James K. Polk Fruitcake
1/4 cup orange juice
1 cup butter, softened
1 cup sugar
2 cups all-purpose flour, divided
1 1/2 teaspoon ground cinnamon
1/2 teaspoon ground cloves
1/2 teaspoon ground nutmeg
1/2 teaspoon ground allspice
1/2 teaspoon ground mace
1 cup orange juice
4 1/2 cups raisins
2 (8 ounce)package chopped dates
1 1/2 cup currants
2 (4 ounce) packages chopped candied cherries
1 1/2 cups chopped candied pineapple
11/2 cups chopped pecans
Grease four 7 1/2'
x 3' x 2' loaf pans, and line the sides and bottom with greased heavy brown
paper. Set aside. Combine almonds and 1/4 cup orange juice and set aside.
Cream butter in a large mixing bown; gradually add sugar, beating until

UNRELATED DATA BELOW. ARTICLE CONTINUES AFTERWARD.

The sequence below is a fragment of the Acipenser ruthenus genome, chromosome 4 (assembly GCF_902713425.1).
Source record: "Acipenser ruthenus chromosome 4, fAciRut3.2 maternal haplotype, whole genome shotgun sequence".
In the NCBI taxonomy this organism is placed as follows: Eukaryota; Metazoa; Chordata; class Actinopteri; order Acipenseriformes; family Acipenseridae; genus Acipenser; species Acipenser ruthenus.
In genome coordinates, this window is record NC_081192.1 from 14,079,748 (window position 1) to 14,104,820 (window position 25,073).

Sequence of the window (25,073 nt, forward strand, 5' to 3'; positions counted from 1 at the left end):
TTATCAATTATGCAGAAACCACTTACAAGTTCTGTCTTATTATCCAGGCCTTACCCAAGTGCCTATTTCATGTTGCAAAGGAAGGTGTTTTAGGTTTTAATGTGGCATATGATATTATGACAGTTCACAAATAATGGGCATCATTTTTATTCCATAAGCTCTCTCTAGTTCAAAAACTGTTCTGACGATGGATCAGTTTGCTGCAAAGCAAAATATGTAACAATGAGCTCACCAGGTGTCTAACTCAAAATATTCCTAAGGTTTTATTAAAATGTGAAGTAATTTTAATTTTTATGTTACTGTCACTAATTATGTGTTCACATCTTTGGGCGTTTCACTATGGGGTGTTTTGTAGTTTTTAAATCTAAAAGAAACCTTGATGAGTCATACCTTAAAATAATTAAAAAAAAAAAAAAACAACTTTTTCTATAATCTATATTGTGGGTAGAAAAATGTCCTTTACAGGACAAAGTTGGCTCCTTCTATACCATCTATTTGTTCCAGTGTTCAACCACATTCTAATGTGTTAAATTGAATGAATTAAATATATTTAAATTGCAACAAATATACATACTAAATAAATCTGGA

light and f luffy. Add eggs, one at a time, beating well after each addition.
Combine 1 1/2 cups flour, cinnamon, cloves, nutmeg, allspice, mace; add
to creamed mixture alternately with 1 cup orange juice; beginning and ending
with flour mixture. Mix well after eac h addition. Dredge remaining ingredients
in 1/2 cup flour; gently stir into batter. Add almond mixture, stirring
well. Spoon batter into prepared pans. Bake at 300 degrees for 1 hour and
30 minutes or until a wooden pick inserted in center comes o ut clean.
Cool cakes completely in pans.
James K. Polk became president of the United States of America in 1840. He was the eleventh president to serve. James Knox Polk was brought to Maury County, Tennessee when ten years old, by his father, Major Samuel Polk. The land Major Polk purchased, in 1816, remained the home of James K. Polk till he was inaugurated into the Presidency.
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